In today's "Get Schooled" blog in the Atlanta Journal-Constitution, Maureen Downey asks, "Why didn’t someone save Phoebe Prince from unrelenting bullying?...For those of you who work in schools, why would administrators and teachers let this persecution go unchecked?" http://blogs.ajc.com/get-schooled-blog/2010/03/29/was-irish-teen-driven-to-suicide-by-unchecked-bullying-in-her-new-american-school/
This is my response I posted for her:
Most administrators have the same attitude that most teachers have, that bullying is a rite of passage, that the victim is somehow bringing it on himself or herself, that it’s no big deal. When I was a building administrator, I had a very specific protocol for dealing with hardcore high school bullying of the variety that this poor girl endured.
When a situation was brought to my attention, usually by the victim or the victim’s parents, I took interviewed them and took extensive notes. I then spoke to teachers and other adults in the school to see if they had noticed anything—I learned not to use the term “bullying,” because of the eye-rolling and attitude of the other administrators and the teachers—it was easier to work around them and build a case myself than to try to get their cooperation in advance in working to change the culture of the school, especially if the bully was a popular student with influential parents.
I also interviewed student witnesses, always alone, and always guaranteeing their anonymity. I took care to interview them at times when other students wouldn’t know that they were in my office, perhaps having the guidance counselor or a coach lend me their office instead and have the school secretary send a note to call the student there.
Once I determined whether there was a persistent and serious bullying issue, I met alone with the bully in my office. I went to the bully’s classroom to get him or her myself, because I wanted the rest of the students to see that something was up and I was aware of it. During the course of my discussion with the bully, I allowed the student to offer his or her side of the story, which usually was in diametric opposition to everything I had heard from the victim and the witnesses and the adults. Frequently the bully would characterize him or herself as being victimized by the victim and simply defending him or herself. Even when confronted with hard evidence such as notes and eyewitness accounts from several others, including adults, I never had a bully who would break down and admit to such cruelty. I did not reveal any of my sources to the bully. I told the bully that I would notify his or her parents of the situation and that zero tolerance would be implemented effective immediately.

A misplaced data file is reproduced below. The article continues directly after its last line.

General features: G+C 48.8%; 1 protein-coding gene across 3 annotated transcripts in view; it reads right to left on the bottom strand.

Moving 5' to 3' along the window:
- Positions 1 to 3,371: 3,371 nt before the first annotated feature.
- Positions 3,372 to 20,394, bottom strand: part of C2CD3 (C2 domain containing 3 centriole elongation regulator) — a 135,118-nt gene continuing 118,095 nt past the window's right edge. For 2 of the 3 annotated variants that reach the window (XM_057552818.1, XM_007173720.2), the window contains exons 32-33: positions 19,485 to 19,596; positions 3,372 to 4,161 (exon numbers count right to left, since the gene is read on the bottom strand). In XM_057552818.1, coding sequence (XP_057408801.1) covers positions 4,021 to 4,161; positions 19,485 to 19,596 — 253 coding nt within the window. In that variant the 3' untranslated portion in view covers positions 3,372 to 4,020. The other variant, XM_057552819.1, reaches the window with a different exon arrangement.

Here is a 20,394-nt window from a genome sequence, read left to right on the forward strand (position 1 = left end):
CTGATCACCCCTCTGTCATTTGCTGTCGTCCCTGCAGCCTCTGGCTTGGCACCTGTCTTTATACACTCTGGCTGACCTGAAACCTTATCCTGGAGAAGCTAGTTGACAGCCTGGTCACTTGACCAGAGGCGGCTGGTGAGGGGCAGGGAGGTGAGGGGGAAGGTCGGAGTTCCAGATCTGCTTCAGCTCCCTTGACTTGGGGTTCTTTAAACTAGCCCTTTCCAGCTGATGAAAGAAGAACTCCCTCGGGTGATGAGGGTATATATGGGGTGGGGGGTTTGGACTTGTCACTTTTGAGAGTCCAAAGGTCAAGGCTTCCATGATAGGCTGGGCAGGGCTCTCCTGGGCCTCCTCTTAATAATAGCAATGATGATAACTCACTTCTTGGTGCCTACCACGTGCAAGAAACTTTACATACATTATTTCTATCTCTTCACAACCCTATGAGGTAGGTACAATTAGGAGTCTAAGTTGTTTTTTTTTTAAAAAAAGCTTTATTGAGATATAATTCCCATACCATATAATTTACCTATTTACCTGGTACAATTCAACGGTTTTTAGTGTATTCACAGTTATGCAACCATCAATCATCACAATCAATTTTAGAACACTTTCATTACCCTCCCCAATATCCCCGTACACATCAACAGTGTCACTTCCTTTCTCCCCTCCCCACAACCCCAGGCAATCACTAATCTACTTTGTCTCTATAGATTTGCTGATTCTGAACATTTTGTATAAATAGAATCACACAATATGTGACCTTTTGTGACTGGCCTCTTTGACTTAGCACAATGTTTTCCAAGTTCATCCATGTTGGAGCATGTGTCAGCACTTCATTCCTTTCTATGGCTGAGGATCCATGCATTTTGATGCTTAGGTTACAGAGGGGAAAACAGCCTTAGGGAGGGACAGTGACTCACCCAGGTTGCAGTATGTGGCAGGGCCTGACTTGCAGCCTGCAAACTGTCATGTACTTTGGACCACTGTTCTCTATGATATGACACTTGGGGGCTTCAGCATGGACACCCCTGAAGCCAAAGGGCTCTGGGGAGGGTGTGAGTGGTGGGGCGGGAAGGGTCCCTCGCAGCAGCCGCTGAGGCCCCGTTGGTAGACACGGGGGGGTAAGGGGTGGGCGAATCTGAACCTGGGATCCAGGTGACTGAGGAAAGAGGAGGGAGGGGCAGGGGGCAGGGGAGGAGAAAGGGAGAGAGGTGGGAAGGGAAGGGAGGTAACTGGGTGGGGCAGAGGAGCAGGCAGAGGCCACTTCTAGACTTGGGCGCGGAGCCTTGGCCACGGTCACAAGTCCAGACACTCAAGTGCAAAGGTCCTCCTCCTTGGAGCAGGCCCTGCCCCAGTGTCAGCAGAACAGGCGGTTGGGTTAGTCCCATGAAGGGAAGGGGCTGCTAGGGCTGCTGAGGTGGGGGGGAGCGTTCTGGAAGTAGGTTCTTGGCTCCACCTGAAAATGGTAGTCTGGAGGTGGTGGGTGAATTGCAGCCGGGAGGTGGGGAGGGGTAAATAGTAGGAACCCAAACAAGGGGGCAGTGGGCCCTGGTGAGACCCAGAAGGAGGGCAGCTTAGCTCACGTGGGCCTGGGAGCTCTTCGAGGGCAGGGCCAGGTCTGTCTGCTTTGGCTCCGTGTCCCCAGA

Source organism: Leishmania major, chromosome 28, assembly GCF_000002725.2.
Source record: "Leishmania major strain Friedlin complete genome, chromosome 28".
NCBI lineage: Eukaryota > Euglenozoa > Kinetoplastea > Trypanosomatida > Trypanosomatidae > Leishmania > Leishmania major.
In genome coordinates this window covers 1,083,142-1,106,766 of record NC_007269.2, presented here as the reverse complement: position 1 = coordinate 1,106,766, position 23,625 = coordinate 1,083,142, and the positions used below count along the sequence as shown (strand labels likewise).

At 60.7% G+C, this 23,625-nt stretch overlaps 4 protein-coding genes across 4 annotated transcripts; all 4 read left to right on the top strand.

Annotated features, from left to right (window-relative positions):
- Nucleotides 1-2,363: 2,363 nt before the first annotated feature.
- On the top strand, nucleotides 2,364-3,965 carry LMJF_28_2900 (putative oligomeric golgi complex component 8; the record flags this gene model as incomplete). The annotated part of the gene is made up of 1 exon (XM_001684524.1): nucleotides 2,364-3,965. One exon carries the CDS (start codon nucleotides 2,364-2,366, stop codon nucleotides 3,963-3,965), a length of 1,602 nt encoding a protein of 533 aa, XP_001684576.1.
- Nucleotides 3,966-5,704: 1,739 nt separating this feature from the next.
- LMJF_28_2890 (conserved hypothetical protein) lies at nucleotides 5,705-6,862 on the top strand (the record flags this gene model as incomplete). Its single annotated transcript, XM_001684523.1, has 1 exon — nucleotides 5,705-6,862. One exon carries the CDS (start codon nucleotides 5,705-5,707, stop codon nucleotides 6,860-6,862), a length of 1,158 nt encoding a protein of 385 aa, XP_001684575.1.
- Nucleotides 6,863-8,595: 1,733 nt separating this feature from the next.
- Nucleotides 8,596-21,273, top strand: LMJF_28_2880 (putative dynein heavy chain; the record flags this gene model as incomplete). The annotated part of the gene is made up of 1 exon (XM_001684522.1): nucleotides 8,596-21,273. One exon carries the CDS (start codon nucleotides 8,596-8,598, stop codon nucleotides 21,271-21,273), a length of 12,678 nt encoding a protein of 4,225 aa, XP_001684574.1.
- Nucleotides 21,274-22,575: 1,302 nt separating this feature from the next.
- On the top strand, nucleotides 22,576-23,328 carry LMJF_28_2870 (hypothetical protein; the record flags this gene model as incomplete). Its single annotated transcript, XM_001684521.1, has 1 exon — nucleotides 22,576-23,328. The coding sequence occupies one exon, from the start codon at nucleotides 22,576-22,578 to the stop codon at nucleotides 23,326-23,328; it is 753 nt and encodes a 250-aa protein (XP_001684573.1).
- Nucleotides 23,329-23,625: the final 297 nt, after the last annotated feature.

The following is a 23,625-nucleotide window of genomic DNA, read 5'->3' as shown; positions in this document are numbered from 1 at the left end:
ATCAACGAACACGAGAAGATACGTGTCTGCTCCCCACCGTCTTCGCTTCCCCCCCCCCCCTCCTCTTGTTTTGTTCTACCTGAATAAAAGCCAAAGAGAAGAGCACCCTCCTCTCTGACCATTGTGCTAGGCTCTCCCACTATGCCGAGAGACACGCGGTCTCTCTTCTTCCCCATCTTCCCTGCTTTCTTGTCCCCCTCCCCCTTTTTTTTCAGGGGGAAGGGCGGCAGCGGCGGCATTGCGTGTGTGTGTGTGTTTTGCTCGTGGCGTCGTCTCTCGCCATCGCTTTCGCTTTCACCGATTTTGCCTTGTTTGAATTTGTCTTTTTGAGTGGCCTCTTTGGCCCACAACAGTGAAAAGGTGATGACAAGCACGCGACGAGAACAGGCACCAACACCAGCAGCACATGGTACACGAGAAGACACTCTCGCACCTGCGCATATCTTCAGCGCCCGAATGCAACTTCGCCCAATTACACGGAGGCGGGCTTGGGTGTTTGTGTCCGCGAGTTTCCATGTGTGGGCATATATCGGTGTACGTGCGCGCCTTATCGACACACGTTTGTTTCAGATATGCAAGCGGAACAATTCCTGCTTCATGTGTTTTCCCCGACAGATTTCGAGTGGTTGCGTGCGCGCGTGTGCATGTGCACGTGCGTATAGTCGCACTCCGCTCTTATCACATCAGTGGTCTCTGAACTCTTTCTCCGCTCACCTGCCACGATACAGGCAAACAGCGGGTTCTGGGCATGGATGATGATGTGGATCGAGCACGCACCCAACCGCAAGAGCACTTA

Before the student left my office, I would notify him or her that if there were any retaliation whatsoever against the victim, or anyone s/he thought had been a witness, either in school or online, that there would be an immediate ten-day out-of-school suspension for disruption of the academic environment, and this would apply to any of the bully’s friends who took any retaliatory action. (I never had to enforce this—it was a very effective way to shut down the grapevine.) I also notified the bully that any future incidents would be considered a persistent pattern of behavior by me and would result in the bully’s being transferred to the district’s alternative school at best, possible expulsion from our campus, and a police report filed by me for stalking, criminal harassment, and potentially assault. At this point, I would have the school resource officer come in to back me up on the criminal issue. I would explain to the student that my job as administrator was to hear all the sides and weigh the issue, that I believed the victim and the witnesses, and that I would tolerate no more bullying, period, and I had the legal authority to back up what I was telling him or her.
As soon as the bully left my office, I would call the parents and ask them to come in for a conference. I would give them the same information I had given their child, including all of the background information I had gathered so they would know that the situation was serious. Since 1985, I have had a grand total of ONE set of parents who were aghast at their child’s behavior and demanded to see her right then and admonish her to cut it out. Every other set of parents went berserk. I have had parents show up at school board meetings and demand that I be fired for victimizing their football player son by disciplining him for physically assaulting a gay classmate in the cafeteria in front of dozens of witnesses. I have had parents yank their sons out of my high school to homeschool them rather than accept my warning (not punishment) of their sons for physically and verbally harassing a female student in plain view of teachers and other students. I have had fellow administrators tell me that I was making a big deal out of nothing, that I was bringing unwelcome attention to the superintendent’s office and the school board, and that kids will be kids.
Persistent and severe bullying is a violation of a student’s civil right to a free and appropriate public education. Administrators have to deal with it effectively, and that usually falls on the assistant principal or dean of discipline. It takes time, backbone, and the support of senior administrators, the superintendent, and the school board.